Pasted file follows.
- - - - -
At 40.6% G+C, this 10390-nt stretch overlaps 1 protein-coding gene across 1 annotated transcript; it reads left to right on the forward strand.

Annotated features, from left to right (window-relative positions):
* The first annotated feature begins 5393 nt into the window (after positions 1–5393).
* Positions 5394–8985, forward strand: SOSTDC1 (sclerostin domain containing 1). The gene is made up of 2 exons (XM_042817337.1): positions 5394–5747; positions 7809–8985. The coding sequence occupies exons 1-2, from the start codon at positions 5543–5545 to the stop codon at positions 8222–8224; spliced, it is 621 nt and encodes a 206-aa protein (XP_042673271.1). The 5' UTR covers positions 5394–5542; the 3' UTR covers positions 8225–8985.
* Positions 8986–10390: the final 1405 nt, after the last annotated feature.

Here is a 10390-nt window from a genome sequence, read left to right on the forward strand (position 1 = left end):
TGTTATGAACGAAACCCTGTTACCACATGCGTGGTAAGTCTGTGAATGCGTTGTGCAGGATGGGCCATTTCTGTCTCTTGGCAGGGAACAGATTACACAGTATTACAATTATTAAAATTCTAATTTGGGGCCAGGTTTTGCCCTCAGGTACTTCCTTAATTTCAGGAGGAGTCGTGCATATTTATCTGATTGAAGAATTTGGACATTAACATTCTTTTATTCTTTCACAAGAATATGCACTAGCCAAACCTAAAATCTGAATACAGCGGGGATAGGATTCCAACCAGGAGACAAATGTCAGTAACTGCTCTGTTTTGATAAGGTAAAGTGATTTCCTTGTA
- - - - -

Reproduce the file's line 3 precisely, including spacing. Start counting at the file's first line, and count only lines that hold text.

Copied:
* The first annotated feature begins 5393 nt into the window (after positions 1–5393).